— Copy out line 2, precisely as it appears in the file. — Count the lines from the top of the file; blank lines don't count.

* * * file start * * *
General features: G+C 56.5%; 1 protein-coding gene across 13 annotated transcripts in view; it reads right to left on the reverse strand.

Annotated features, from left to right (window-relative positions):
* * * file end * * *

Annotated features, from left to right (window-relative positions):